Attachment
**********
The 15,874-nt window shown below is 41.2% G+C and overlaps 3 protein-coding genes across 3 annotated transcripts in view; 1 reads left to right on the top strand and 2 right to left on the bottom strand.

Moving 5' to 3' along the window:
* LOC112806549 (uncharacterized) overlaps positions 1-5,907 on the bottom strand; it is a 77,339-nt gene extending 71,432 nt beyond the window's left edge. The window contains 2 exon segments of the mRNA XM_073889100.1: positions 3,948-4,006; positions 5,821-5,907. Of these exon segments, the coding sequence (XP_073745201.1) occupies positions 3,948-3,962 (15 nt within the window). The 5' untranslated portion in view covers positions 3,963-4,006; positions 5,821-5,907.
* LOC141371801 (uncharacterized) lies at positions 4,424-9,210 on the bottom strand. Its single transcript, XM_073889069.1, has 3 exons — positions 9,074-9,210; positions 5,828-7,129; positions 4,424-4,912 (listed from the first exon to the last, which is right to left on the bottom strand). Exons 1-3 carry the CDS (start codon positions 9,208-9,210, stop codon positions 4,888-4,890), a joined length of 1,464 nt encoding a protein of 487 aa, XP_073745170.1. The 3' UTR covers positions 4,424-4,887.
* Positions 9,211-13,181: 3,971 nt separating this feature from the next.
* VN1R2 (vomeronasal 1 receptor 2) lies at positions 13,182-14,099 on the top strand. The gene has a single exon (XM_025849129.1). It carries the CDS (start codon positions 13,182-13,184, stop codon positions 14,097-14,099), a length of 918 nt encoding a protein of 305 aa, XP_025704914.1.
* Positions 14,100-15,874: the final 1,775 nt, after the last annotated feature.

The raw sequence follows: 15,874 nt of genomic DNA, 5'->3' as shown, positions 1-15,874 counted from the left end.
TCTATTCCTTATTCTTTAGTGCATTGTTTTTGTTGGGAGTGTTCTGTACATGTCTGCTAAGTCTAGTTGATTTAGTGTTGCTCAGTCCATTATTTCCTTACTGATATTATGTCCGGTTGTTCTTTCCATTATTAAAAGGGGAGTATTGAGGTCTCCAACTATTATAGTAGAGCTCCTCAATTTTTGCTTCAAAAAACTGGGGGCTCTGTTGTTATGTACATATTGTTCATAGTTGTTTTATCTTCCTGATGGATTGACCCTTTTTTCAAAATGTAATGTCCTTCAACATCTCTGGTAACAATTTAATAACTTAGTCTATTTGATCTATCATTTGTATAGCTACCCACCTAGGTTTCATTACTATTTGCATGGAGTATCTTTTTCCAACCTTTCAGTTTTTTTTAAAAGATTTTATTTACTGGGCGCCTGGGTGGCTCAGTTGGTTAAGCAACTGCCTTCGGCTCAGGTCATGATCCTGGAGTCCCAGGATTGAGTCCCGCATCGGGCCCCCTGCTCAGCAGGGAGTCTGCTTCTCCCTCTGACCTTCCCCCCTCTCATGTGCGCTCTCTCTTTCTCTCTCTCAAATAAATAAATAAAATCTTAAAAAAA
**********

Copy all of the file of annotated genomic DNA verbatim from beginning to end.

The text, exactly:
The 15,874-nt window shown below is 41.2% G+C and overlaps 3 protein-coding genes across 3 annotated transcripts in view; 1 reads left to right on the top strand and 2 right to left on the bottom strand.

Moving 5' to 3' along the window:
* LOC112806549 (uncharacterized) overlaps positions 1-5,907 on the bottom strand; it is a 77,339-nt gene extending 71,432 nt beyond the window's left edge. The window contains 2 exon segments of the mRNA XM_073889100.1: positions 3,948-4,006; positions 5,821-5,907. Of these exon segments, the coding sequence (XP_073745201.1) occupies positions 3,948-3,962 (15 nt within the window). The 5' untranslated portion in view covers positions 3,963-4,006; positions 5,821-5,907.
* LOC141371801 (uncharacterized) lies at positions 4,424-9,210 on the bottom strand. Its single transcript, XM_073889069.1, has 3 exons — positions 9,074-9,210; positions 5,828-7,129; positions 4,424-4,912 (listed from the first exon to the last, which is right to left on the bottom strand). Exons 1-3 carry the CDS (start codon positions 9,208-9,210, stop codon positions 4,888-4,890), a joined length of 1,464 nt encoding a protein of 487 aa, XP_073745170.1. The 3' UTR covers positions 4,424-4,887.
* Positions 9,211-13,181: 3,971 nt separating this feature from the next.
* VN1R2 (vomeronasal 1 receptor 2) lies at positions 13,182-14,099 on the top strand. The gene has a single exon (XM_025849129.1). It carries the CDS (start codon positions 13,182-13,184, stop codon positions 14,097-14,099), a length of 918 nt encoding a protein of 305 aa, XP_025704914.1.
* Positions 14,100-15,874: the final 1,775 nt, after the last annotated feature.

The raw sequence follows: 15,874 nt of genomic DNA, 5'->3' as shown, positions 1-15,874 counted from the left end.
TCTATTCCTTATTCTTTAGTGCATTGTTTTTGTTGGGAGTGTTCTGTACATGTCTGCTAAGTCTAGTTGATTTAGTGTTGCTCAGTCCATTATTTCCTTACTGATATTATGTCCGGTTGTTCTTTCCATTATTAAAAGGGGAGTATTGAGGTCTCCAACTATTATAGTAGAGCTCCTCAATTTTTGCTTCAAAAAACTGGGGGCTCTGTTGTTATGTACATATTGTTCATAGTTGTTTTATCTTCCTGATGGATTGACCCTTTTTTCAAAATGTAATGTCCTTCAACATCTCTGGTAACAATTTAATAACTTAGTCTATTTGATCTATCATTTGTATAGCTACCCACCTAGGTTTCATTACTATTTGCATGGAGTATCTTTTTCCAACCTTTCAGTTTTTTTTAAAAGATTTTATTTACTGGGCGCCTGGGTGGCTCAGTTGGTTAAGCAACTGCCTTCGGCTCAGGTCATGATCCTGGAGTCCCAGGATTGAGTCCCGCATCGGGCCCCCTGCTCAGCAGGGAGTCTGCTTCTCCCTCTGACCTTCCCCCCTCTCATGTGCGCTCTCTCTTTCTCTCTCTCAAATAAATAAATAAAATCTTAAAAAAA